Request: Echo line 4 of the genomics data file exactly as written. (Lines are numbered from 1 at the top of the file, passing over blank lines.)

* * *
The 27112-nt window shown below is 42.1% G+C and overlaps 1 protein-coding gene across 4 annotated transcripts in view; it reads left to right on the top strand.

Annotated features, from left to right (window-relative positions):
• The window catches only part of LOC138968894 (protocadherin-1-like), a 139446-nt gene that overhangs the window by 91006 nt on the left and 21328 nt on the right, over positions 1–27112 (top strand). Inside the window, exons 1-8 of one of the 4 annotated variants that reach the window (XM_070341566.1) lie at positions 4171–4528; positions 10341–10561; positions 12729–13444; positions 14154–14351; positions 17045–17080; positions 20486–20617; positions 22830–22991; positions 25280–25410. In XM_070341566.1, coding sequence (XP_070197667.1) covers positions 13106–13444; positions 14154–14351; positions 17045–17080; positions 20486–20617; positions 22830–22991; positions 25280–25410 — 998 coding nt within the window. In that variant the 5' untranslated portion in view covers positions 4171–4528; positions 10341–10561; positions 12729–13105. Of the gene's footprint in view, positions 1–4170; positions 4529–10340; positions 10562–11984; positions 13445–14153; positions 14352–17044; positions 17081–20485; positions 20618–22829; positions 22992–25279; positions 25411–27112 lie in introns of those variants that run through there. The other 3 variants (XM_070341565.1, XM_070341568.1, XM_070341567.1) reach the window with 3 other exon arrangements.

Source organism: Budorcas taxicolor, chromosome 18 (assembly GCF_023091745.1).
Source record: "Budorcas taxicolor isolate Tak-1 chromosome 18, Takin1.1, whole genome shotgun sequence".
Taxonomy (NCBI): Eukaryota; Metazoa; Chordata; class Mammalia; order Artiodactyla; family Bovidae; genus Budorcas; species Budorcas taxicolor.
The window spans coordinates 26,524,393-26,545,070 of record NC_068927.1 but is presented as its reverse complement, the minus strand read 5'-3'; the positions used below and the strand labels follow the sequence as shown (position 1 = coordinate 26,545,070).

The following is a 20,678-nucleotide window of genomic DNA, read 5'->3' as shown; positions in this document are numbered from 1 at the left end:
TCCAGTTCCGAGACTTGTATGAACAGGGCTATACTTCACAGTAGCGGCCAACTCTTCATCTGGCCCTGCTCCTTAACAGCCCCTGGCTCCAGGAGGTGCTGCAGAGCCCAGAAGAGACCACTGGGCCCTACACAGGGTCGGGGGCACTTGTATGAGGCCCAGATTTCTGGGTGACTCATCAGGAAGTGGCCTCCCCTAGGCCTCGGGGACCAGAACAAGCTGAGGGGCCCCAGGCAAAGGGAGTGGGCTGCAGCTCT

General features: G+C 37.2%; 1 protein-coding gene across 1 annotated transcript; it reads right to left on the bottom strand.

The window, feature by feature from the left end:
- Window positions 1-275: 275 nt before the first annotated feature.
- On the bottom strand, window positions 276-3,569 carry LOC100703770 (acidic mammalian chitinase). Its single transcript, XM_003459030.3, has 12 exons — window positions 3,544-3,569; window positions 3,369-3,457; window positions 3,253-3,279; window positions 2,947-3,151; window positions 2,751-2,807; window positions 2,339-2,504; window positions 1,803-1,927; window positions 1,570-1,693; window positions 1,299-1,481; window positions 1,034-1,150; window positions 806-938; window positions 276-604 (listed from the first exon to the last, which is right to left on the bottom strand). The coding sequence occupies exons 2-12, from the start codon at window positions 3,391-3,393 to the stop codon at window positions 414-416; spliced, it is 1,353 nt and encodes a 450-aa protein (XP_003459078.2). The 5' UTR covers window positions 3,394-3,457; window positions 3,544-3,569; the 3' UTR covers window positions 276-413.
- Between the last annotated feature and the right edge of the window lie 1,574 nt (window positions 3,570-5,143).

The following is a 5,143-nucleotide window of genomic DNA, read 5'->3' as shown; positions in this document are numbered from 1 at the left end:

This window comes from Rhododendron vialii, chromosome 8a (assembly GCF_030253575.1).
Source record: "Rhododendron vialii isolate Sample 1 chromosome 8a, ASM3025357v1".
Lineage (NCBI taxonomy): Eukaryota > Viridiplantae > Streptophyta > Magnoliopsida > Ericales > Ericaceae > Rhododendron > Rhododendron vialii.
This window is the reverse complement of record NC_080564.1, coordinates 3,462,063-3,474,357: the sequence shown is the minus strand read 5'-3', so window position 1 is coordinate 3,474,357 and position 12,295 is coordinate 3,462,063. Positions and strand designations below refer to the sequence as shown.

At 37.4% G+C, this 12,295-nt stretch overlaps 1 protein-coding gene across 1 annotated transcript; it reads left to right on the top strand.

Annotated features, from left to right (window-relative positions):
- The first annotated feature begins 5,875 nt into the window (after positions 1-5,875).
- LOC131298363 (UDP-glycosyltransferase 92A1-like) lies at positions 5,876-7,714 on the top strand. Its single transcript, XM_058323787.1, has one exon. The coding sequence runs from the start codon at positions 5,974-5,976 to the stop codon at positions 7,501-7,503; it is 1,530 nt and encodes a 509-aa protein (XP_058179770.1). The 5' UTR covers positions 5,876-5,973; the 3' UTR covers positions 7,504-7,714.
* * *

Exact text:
Source organism: Budorcas taxicolor, chromosome 18 (assembly GCF_023091745.1).